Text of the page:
Example 1

Gain 100,000 New Customers at the end of the year.

Tactics:

Send emails to target customers.

Writing guest posts

Optimizing SEO

Securing press at least once a month.

Focus more on social media sites where there are more engagements posts to reach prospects.

Attending industry-related events and securing speaking opportunities that give opportunities to speak about the organisation’s brand.

 

Example 2

Gain 5,000 new followers on every social media platform by the end of the year.

Tactics: 

Create social media campaign and ads to increase engagements on posts

Publishing 20 new social media posts per week to increase overall engagement and growth.

Collaborating with social media influencers to do one live video a week that highlights organisations products or services. 

Repurposing weekly blog posts a week to share on social media.

 

Example 3

Increase the number of top talents in the organisation by 5%.

According to a Harvard business review article, top talents are a long term corporate asset and must be managed properly.

Tactics:
Improve compensation and remuneration benefits. Make it one of the best in the industry.

Grant sabbaticals for excellent performers who have been in the company for a long time.

 

Characteristics of Good Business Tactics 

A Good Tactic Should Aid Strategy 

According to George S. Patton  “Good tactics can save even the worst strategy. Bad tactics will destroy even the best strategy.”

Since tactics are dynamic in nature, they may conflict with the company’s strategy and objective. Customers will receive contradictory messages if your business tactics do not correspond with your organization’s strategy. Again, your efforts may be sabotaged because you are sending messages to those who would never buy from you rather than directly communicating with your desired target market.

Therefore, it is very important that your tactics align with business strategy. Because tactics are the steps you will take to implement the strategy.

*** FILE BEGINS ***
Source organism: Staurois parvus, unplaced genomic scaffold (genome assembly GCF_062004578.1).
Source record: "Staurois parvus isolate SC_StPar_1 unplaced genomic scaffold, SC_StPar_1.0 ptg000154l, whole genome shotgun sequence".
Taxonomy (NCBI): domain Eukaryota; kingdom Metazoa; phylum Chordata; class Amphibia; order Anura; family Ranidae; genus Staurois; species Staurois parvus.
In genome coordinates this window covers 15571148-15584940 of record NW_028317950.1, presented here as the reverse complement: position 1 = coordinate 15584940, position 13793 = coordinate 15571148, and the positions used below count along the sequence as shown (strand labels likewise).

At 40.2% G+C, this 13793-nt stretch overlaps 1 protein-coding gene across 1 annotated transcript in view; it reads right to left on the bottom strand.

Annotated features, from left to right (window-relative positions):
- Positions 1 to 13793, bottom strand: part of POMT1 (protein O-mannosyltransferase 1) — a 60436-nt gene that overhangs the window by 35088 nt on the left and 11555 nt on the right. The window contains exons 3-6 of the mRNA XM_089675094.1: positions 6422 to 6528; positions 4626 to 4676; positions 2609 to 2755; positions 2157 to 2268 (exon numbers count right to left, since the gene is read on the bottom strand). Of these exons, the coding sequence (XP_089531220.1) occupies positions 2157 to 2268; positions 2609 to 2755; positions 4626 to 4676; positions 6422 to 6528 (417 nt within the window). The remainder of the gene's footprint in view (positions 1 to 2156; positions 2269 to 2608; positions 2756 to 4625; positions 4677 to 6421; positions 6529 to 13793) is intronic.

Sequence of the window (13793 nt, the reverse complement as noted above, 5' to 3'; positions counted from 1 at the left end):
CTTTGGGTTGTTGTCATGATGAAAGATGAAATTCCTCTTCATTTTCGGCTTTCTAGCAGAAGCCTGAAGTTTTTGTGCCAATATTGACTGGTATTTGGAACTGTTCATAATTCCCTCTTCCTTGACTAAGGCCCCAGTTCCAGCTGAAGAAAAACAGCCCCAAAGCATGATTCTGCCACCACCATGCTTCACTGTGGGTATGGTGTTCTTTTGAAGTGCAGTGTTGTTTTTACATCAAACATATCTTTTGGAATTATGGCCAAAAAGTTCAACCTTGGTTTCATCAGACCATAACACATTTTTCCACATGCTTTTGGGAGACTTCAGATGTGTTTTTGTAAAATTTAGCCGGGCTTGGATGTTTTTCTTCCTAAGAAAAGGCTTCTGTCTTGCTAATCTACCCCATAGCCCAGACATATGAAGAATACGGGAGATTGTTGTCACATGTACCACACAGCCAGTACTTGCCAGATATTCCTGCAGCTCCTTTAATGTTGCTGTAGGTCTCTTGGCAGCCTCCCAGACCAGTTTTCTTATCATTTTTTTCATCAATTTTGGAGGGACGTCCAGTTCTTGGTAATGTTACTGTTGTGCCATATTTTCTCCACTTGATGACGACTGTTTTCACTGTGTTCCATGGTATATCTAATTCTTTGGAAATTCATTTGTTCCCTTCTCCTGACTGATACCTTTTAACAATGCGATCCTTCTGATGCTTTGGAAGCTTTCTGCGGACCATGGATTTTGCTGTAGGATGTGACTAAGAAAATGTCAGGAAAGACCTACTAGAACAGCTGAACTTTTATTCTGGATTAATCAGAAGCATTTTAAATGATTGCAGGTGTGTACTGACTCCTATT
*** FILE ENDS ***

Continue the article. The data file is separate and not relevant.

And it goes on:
To align tactics with strategy, understand every facet of the organisations strategy. Doing so will eliminate any misunderstanding that may be amplified in the process of breaking down strategy into tactics.

A Good Business Tactic Should Be Flexible 

The business environment is volatile and changes can happen in an instant. Tactical plans need to be flexible enough to accommodate the changes as they occur.

Again, since tactics are quick and actionable plans, they take advantage of situations as they arise.

A Good Tactic Should be Measurable.

There should be methods put in place for measuring or tracking the progress of the tactic adopted. If it is not quantifiable, it will be difficult to monitor the success of the implementation of the tactic.

Because tactics and strategy are sometimes used interchangeably, and the terminology can be misleading in some situations. It’s therefore critical to educate employees about the differences between the two concepts and how they’re employed to achieve a company’s goals. More importantly, business tactics must be in line with the company’s overall strategy.

In conclusion, having a strategy without tactics is having a plan without actionable steps to realize the plan.